THE RESURGENCE of violence between Vietnam and Cambodia will have come as no surprise to those who recall the years, if not centuries, of racial and national animosity between these very different Indochinese peoples. Indeed, even before Communist forces defeated American-supported governments in the two places in 1975, there were signs that their common political ideology would not dilute their traditional hostility. On the contrary, the nationalism that each new regime had honed on American "imperialism" was there, ready and sharp, to be turned against the other.

Frontier skirmishes, along a French-drawn land border and on offshore islands, broke out promptly. Efforts to ease the dispute by diplomacy failed. Last month the Vietnamese charged - credibly, in light of past Cambodian massacres - that Cambodia had committed atrocities in raids in Vietnamese soil. Hanoi, which has perhaps the fourth largest army in the world, then invaded Combodia. The Cambodians charged - credibly, in light of past Vietnamese muscling - that Vietnam wants to annex the "Parrot's Break" salient of Cambodia. Vietnam is short on food, and the Parrot's Break is fertile, it is noted. In the classic invader's style, Vietnam, after having bitten off a good hunk of its neighbor's land, appealed for talks. Cambodia wants Vietnam to withdraw first. There, for the moment, matters rest.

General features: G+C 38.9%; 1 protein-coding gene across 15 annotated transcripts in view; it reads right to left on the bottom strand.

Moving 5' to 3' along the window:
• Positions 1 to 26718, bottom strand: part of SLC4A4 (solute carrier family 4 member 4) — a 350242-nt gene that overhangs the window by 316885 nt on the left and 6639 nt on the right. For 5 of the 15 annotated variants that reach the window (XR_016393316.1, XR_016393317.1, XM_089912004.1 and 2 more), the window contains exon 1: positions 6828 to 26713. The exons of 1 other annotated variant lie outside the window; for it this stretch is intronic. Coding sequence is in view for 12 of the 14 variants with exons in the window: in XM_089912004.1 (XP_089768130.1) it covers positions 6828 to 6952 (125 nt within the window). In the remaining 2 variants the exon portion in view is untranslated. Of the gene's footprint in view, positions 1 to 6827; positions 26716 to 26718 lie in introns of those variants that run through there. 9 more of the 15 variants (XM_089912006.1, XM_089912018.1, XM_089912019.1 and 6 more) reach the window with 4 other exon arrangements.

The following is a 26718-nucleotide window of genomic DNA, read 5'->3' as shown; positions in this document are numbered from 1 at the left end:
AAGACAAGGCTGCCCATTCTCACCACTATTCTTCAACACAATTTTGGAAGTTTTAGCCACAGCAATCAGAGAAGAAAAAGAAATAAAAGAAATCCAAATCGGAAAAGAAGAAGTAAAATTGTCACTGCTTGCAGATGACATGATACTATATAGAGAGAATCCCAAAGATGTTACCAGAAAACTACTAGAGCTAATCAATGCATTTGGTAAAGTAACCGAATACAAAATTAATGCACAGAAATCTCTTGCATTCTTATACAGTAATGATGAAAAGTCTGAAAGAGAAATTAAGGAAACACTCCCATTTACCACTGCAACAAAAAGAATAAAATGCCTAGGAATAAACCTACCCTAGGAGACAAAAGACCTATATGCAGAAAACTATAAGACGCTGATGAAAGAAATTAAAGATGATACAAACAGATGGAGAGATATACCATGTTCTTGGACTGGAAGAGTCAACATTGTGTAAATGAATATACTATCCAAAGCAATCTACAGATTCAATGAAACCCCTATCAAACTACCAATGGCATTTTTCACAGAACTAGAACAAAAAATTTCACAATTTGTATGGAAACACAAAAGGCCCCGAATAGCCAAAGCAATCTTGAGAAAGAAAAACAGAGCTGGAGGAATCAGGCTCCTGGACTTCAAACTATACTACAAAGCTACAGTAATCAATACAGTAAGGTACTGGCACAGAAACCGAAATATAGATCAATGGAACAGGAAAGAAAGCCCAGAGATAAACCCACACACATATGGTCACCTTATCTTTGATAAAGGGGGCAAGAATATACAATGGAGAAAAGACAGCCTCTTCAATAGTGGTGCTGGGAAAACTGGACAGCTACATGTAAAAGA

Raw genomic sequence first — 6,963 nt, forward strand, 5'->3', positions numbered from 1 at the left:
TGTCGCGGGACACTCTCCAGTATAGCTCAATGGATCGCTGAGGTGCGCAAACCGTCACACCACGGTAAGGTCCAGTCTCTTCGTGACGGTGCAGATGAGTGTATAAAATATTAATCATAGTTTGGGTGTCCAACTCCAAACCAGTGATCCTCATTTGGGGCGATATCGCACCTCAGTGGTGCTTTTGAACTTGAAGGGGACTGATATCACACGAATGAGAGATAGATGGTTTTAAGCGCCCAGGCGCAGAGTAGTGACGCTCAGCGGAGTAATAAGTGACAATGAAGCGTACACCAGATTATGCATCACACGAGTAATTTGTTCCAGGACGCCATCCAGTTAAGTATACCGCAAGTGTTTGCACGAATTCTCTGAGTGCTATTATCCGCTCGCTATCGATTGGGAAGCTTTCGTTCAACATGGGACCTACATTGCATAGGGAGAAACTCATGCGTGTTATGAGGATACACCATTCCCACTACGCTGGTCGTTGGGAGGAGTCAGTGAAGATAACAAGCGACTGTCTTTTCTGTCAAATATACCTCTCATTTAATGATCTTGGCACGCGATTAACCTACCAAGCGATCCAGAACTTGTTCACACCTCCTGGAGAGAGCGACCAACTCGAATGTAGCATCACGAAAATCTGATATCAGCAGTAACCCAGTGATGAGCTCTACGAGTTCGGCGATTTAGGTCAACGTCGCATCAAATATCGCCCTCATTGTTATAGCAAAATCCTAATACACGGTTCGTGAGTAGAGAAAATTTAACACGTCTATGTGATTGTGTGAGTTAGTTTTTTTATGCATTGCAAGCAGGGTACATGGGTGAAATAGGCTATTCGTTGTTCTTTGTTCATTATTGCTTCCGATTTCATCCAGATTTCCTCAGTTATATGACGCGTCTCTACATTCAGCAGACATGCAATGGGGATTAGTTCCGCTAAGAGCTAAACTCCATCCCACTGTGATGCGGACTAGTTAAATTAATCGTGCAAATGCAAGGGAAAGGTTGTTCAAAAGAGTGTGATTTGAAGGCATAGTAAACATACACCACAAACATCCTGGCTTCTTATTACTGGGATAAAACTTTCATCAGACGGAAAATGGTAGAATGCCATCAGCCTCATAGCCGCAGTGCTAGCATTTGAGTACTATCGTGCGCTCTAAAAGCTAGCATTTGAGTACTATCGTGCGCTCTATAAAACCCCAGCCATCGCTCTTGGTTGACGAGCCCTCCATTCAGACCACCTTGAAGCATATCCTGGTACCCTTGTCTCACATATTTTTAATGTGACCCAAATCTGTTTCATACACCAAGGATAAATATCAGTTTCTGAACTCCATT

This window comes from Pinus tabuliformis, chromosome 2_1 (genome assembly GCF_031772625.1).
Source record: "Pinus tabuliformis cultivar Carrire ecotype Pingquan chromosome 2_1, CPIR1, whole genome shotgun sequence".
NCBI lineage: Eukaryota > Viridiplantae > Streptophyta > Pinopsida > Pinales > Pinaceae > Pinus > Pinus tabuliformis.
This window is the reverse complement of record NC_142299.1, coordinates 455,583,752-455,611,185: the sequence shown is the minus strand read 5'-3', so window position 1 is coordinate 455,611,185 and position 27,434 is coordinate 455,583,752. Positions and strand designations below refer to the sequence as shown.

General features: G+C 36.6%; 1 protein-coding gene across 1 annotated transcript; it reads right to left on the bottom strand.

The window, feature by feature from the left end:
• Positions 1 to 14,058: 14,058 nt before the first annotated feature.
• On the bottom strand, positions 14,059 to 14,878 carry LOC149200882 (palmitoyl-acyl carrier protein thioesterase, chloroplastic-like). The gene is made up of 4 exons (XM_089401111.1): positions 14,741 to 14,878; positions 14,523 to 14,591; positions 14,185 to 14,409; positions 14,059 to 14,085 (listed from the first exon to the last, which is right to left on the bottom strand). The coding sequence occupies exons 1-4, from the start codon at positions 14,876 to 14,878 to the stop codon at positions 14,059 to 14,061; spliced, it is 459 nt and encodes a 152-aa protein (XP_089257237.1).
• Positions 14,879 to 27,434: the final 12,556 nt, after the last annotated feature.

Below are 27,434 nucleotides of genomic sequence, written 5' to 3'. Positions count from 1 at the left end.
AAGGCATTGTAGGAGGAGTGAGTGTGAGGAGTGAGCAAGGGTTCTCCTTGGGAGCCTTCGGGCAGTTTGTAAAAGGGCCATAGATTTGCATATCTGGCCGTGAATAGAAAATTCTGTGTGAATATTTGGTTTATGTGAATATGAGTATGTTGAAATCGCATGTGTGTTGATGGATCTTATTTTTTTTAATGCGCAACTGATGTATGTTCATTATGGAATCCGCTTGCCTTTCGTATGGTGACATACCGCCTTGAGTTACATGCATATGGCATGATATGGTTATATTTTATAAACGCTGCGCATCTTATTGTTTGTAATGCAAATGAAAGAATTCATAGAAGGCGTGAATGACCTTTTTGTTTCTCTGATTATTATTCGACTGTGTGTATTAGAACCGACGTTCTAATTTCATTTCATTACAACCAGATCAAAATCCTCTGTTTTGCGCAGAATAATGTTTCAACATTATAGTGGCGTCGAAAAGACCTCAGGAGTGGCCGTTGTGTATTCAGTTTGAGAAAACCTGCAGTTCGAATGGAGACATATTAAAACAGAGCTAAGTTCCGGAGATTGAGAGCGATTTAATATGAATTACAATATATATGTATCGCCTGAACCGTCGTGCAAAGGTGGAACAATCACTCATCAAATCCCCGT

It would take a very mean-spirited observer, not to say an irresponsible one, to urge on these two war-weary Communist regimes in a war against each other. But that is not to say that the United States, with its own particular history in Indochina and with no diplomatic ties with either country, is in much of a position to offer advice, warnings, good offices or what have you. China, which enjoys high standing in Cambodia, and Russia, which enjoys it in Vietnam, may both be better situated to mediate, if their own rivalry permits them to. More likely Vietnam and Cambodia will have to come to terms themselves. The Communist governments inherited power in their countries, and history, too.